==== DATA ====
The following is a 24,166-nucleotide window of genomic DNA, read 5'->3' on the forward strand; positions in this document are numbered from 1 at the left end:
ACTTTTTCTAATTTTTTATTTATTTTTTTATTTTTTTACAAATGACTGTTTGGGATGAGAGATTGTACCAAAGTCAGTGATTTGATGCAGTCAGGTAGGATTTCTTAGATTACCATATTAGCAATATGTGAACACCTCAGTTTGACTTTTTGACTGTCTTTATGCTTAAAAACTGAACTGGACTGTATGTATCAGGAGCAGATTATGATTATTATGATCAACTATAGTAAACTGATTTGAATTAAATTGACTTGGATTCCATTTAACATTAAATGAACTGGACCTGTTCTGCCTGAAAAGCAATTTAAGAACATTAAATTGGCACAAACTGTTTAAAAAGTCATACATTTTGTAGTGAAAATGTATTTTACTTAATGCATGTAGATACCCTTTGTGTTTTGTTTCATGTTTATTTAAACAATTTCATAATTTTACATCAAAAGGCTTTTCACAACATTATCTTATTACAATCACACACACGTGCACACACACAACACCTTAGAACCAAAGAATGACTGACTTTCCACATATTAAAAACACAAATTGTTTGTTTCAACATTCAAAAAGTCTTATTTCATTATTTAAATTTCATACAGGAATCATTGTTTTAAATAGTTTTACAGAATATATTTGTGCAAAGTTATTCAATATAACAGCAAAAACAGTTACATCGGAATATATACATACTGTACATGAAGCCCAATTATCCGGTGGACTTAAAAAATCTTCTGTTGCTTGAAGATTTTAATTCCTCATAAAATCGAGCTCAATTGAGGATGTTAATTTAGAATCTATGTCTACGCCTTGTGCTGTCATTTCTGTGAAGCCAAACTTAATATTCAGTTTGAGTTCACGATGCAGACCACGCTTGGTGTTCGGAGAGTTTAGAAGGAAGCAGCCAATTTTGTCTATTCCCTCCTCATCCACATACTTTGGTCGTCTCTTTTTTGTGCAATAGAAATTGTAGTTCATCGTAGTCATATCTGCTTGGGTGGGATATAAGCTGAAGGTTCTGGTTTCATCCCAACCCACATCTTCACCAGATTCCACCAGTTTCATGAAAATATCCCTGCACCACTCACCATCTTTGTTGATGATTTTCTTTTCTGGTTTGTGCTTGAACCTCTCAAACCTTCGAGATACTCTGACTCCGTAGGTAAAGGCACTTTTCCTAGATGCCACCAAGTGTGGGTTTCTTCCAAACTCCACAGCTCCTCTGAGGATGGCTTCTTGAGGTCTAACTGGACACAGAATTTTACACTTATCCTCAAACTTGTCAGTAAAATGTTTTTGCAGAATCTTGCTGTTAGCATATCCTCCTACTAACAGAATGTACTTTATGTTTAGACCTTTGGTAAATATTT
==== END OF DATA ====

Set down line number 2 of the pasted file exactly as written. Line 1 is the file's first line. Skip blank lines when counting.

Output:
ACTTTTTCTAATTTTTTATTTATTTTTTTATTTTTTTACAAATGACTGTTTGGGATGAGAGATTGTACCAAAGTCAGTGATTTGATGCAGTCAGGTAGGATTTCTTAGATTACCATATTAGCAATATGTGAACACCTCAGTTTGACTTTTTGACTGTCTTTATGCTTAAAAACTGAACTGGACTGTATGTATCAGGAGCAGATTATGATTATTATGATCAACTATAGTAAACTGATTTGAATTAAATTGACTTGGATTCCATTTAACATTAAATGAACTGGACCTGTTCTGCCTGAAAAGCAATTTAAGAACATTAAATTGGCACAAACTGTTTAAAAAGTCATACATTTTGTAGTGAAAATGTATTTTACTTAATGCATGTAGATACCCTTTGTGTTTTGTTTCATGTTTATTTAAACAATTTCATAATTTTACATCAAAAGGCTTTTCACAACATTATCTTATTACAATCACACACACGTGCACACACACAACACCTTAGAACCAAAGAATGACTGACTTTCCACATATTAAAAACACAAATTGTTTGTTTCAACATTCAAAAAGTCTTATTTCATTATTTAAATTTCATACAGGAATCATTGTTTTAAATAGTTTTACAGAATATATTTGTGCAAAGTTATTCAATATAACAGCAAAAACAGTTACATCGGAATATATACATACTGTACATGAAGCCCAATTATCCGGTGGACTTAAAAAATCTTCTGTTGCTTGAAGATTTTAATTCCTCATAAAATCGAGCTCAATTGAGGATGTTAATTTAGAATCTATGTCTACGCCTTGTGCTGTCATTTCTGTGAAGCCAAACTTAATATTCAGTTTGAGTTCACGATGCAGACCACGCTTGGTGTTCGGAGAGTTTAGAAGGAAGCAGCCAATTTTGTCTATTCCCTCCTCATCCACATACTTTGGTCGTCTCTTTTTTGTGCAATAGAAATTGTAGTTCATCGTAGTCATATCTGCTTGGGTGGGATATAAGCTGAAGGTTCTGGTTTCATCCCAACCCACATCTTCACCAGATTCCACCAGTTTCATGAAAATATCCCTGCACCACTCACCATCTTTGTTGATGATTTTCTTTTCTGGTTTGTGCTTGAACCTCTCAAACCTTCGAGATACTCTGACTCCGTAGGTAAAGGCACTTTTCCTAGATGCCACCAAGTGTGGGTTTCTTCCAAACTCCACAGCTCCTCTGAGGATGGCTTCTTGAGGTCTAACTGGACACAGAATTTTACACTTATCCTCAAACTTGTCAGTAAAATGTTTTTGCAGAATCTTGCTGTTAGCATATCCTCCTACTAACAGAATGTACTTTATGTTTAGACCTTTGGTAAATATTT